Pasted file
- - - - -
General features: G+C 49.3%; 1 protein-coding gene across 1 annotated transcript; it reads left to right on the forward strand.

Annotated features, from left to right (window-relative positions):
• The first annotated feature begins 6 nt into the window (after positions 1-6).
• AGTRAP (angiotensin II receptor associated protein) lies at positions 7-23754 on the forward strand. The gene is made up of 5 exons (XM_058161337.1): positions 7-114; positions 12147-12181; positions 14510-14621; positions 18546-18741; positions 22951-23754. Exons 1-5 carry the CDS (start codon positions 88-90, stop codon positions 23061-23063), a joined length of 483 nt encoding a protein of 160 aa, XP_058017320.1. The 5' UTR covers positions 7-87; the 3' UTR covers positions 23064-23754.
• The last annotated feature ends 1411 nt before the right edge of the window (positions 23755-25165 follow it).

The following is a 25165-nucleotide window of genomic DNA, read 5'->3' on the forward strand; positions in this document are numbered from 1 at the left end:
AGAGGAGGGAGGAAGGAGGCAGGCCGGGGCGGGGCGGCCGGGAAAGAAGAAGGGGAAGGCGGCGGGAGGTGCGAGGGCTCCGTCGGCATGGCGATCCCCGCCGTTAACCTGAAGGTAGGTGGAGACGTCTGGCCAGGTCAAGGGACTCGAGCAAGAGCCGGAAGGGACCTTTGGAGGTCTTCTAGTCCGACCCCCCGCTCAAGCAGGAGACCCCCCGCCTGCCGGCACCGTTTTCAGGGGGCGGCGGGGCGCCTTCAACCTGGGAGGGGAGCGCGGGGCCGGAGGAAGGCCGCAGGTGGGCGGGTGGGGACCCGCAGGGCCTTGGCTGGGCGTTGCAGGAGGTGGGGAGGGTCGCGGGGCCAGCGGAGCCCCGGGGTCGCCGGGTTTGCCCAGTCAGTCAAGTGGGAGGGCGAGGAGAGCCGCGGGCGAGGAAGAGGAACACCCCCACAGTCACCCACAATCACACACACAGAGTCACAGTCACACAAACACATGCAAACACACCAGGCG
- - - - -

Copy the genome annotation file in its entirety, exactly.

General features: G+C 49.3%; 1 protein-coding gene across 1 annotated transcript; it reads left to right on the forward strand.

Annotated features, from left to right (window-relative positions):
• The first annotated feature begins 6 nt into the window (after positions 1-6).
• AGTRAP (angiotensin II receptor associated protein) lies at positions 7-23754 on the forward strand. The gene is made up of 5 exons (XM_058161337.1): positions 7-114; positions 12147-12181; positions 14510-14621; positions 18546-18741; positions 22951-23754. Exons 1-5 carry the CDS (start codon positions 88-90, stop codon positions 23061-23063), a joined length of 483 nt encoding a protein of 160 aa, XP_058017320.1. The 5' UTR covers positions 7-87; the 3' UTR covers positions 23064-23754.
• The last annotated feature ends 1411 nt before the right edge of the window (positions 23755-25165 follow it).

The following is a 25165-nucleotide window of genomic DNA, read 5'->3' on the forward strand; positions in this document are numbered from 1 at the left end:
AGAGGAGGGAGGAAGGAGGCAGGCCGGGGCGGGGCGGCCGGGAAAGAAGAAGGGGAAGGCGGCGGGAGGTGCGAGGGCTCCGTCGGCATGGCGATCCCCGCCGTTAACCTGAAGGTAGGTGGAGACGTCTGGCCAGGTCAAGGGACTCGAGCAAGAGCCGGAAGGGACCTTTGGAGGTCTTCTAGTCCGACCCCCCGCTCAAGCAGGAGACCCCCCGCCTGCCGGCACCGTTTTCAGGGGGCGGCGGGGCGCCTTCAACCTGGGAGGGGAGCGCGGGGCCGGAGGAAGGCCGCAGGTGGGCGGGTGGGGACCCGCAGGGCCTTGGCTGGGCGTTGCAGGAGGTGGGGAGGGTCGCGGGGCCAGCGGAGCCCCGGGGTCGCCGGGTTTGCCCAGTCAGTCAAGTGGGAGGGCGAGGAGAGCCGCGGGCGAGGAAGAGGAACACCCCCACAGTCACCCACAATCACACACACAGAGTCACAGTCACACAAACACATGCAAACACACCAGGCG